How Triton met Neptune
May 10, 2006
Planetary physicists in the US may have solved one of the biggest mysteries of our solar system -- how Neptune's largest moon, Triton, was captured by the giant planet. Craig Agnor of the University of California at Santa Cruz and Douglas Hamilton at the University of Maryland believe that Triton may once have been part of a binary system that strayed too close to Neptune. When this happened, one of the bodies was cast away into space while the other, Triton, became gravitationally bound to the giant planet to occupy the position it has today (Nature 441 192).
Triton is an unusually big moon and is in fact about 40% bigger than the "planet" Pluto. It is unique among all the large moons in our solar system because it orbits Neptune in the opposite direction to Neptune itself -- a so-called "retrograde" orbit. Triton is also an "irregular" satellite that has an inclined, circular orbit around Neptune. It is highly unlikely that the moon formed in such a configuration and was probably captured from elsewhere. But how this happened is a mystery.
Over the years, scientists have proposed several mechanisms to explain how Triton was captured by Neptune. These include the "gas-drag" effect, whereby Neptune's atmosphere -- which was much more extensive than it is today -- slowed Triton down enough for it to be captured. Another idea is that Triton may have collided with another satellite near Neptune, causing it to slow down and be captured. However, none of these theories seems to hold up under close scrutiny.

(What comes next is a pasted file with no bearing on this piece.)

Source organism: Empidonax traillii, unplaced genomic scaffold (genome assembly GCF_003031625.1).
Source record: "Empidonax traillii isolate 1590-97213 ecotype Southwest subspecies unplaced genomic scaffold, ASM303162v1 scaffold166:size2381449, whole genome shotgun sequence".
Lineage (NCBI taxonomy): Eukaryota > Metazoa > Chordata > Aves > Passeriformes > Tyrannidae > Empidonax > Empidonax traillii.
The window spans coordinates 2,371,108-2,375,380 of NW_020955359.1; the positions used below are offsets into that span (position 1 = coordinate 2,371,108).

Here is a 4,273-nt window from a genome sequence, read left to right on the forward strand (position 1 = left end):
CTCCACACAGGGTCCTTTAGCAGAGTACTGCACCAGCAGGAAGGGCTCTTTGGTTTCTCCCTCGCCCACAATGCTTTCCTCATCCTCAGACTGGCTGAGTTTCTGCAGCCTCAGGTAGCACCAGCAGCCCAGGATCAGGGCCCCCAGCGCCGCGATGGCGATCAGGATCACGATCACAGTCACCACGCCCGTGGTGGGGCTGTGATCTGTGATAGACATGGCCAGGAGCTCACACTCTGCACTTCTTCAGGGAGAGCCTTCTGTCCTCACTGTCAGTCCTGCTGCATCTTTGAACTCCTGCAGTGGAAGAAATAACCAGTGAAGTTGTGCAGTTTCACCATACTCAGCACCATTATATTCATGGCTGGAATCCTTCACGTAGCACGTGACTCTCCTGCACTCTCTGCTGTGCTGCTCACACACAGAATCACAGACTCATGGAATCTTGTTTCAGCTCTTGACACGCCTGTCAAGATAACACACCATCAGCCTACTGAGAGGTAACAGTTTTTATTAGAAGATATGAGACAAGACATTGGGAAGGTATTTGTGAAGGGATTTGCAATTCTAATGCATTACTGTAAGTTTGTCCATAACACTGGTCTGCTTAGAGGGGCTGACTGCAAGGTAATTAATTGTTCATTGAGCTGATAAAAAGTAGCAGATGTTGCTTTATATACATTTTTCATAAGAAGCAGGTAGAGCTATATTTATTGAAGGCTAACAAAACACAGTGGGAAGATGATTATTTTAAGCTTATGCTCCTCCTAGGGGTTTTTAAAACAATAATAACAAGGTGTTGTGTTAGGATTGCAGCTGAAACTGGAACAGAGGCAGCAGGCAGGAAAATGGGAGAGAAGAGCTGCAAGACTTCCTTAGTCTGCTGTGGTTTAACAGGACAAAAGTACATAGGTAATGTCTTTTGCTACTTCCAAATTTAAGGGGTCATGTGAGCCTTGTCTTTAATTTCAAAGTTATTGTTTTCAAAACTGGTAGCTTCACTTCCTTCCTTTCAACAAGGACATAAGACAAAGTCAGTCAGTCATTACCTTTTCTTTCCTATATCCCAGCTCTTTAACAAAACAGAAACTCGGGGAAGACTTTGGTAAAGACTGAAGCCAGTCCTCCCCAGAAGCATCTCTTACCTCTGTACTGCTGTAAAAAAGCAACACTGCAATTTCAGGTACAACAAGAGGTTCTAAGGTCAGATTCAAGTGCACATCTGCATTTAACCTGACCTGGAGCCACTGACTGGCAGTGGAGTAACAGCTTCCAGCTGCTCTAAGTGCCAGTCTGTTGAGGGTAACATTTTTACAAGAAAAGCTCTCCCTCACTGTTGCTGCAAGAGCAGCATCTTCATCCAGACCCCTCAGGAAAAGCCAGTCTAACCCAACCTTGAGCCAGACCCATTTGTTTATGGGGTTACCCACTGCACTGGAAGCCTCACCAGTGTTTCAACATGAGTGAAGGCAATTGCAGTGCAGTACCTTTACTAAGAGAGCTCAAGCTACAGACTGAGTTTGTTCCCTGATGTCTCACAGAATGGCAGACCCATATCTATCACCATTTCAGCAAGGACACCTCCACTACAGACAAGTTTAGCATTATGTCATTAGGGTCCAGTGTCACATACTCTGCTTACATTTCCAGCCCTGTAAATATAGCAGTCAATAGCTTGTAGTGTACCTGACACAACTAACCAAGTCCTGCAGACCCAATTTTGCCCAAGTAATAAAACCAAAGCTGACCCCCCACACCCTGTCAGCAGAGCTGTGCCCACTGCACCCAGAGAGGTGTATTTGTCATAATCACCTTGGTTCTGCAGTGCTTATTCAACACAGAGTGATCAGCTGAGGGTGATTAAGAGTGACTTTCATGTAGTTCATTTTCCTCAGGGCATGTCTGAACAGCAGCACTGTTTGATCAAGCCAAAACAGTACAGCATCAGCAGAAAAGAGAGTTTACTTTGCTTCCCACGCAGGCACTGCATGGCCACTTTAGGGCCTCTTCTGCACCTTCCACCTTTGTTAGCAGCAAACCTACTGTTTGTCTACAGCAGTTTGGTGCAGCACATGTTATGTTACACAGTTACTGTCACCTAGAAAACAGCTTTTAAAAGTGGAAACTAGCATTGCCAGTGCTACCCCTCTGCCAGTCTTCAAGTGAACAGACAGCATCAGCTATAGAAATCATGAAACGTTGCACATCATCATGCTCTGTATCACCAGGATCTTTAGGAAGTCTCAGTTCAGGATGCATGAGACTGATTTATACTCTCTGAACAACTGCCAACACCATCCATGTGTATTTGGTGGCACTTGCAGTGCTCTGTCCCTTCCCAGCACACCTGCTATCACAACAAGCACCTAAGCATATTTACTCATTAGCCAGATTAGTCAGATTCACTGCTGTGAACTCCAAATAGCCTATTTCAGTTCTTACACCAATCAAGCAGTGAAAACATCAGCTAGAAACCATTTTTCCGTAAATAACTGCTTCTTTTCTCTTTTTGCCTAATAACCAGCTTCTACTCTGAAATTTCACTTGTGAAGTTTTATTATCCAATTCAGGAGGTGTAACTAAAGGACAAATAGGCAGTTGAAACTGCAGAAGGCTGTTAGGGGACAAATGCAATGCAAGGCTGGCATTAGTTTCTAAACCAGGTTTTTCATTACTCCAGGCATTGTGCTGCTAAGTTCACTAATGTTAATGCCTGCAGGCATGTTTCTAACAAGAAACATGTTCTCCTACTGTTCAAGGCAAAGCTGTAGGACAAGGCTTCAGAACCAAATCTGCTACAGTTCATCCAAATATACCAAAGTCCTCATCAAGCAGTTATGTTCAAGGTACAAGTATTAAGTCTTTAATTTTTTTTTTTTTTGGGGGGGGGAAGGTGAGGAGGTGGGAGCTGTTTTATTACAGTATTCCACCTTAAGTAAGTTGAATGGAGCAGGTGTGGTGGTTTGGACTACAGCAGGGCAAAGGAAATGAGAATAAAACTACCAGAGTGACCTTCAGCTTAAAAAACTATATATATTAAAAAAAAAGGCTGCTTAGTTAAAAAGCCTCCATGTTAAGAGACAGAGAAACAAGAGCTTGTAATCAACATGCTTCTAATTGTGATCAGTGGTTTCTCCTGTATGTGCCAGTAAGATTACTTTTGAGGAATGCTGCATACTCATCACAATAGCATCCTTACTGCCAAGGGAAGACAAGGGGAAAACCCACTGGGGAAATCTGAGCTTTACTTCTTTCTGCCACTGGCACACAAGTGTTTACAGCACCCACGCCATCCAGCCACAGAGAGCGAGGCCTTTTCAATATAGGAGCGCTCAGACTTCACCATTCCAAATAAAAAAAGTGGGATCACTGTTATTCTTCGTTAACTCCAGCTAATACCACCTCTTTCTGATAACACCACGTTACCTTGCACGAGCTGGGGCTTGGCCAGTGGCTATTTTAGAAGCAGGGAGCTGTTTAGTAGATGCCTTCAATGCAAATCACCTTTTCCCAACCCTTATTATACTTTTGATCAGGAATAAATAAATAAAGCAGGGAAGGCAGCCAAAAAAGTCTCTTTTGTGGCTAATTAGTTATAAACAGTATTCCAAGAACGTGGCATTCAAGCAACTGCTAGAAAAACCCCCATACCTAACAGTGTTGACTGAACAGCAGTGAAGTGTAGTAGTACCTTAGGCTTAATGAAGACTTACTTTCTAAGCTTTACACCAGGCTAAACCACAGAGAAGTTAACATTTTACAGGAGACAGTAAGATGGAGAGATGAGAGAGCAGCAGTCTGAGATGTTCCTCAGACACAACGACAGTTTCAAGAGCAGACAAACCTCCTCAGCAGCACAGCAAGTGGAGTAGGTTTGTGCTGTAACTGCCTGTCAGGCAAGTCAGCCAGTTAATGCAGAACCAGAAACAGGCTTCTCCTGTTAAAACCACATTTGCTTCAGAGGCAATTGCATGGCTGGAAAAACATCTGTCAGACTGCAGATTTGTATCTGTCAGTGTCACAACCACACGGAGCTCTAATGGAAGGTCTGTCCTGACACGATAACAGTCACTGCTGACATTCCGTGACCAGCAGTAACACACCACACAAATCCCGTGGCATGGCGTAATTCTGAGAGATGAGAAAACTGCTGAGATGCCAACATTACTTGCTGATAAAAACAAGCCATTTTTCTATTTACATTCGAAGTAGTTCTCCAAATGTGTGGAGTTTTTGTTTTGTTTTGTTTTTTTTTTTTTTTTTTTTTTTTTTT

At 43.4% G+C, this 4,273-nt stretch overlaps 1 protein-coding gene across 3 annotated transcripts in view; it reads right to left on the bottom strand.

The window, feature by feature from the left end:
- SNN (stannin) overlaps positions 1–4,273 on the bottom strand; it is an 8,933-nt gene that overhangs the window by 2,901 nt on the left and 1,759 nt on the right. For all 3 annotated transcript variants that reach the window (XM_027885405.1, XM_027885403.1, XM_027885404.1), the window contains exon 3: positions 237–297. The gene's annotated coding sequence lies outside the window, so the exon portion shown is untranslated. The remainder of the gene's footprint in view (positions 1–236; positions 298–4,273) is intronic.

Now, Agnor and Hamilton have proposed a new model that involves a three-body gravitational encounter between a binary and a planet. The physicists say that Triton was originally one of a pair of planet-like bodies, called planetesimals, both orbiting the Sun in the early solar system. Neptune's gravity then pulled Triton away from its companion when the duo ventured too close to the planet.
The new theory might satisfy two important conditions that should have been present when the capture occurred. The first is that the protoplanetary disk from which Neptune formed must have contained a large number of Pluto-sized objects. The second is that a significant fraction of the large objects in this disk must have been binaries. Indeed, scientists recently discovered that up to 15% of Kuiper-belt objects are binaries.
"We’ve found a likely solution to the long-standing problem of how Triton arrived in its peculiar orbit," says Agnor. "In addition, this mechanism introduces a new pathway for the capture of satellites by planets that may be relevant to other objects in the solar system."
Alessandro Morbidelli of the Observatoire de la Côte d'Azur in France agrees and says that the new model could even become a "mainstay for models of the origin of irregular satellites".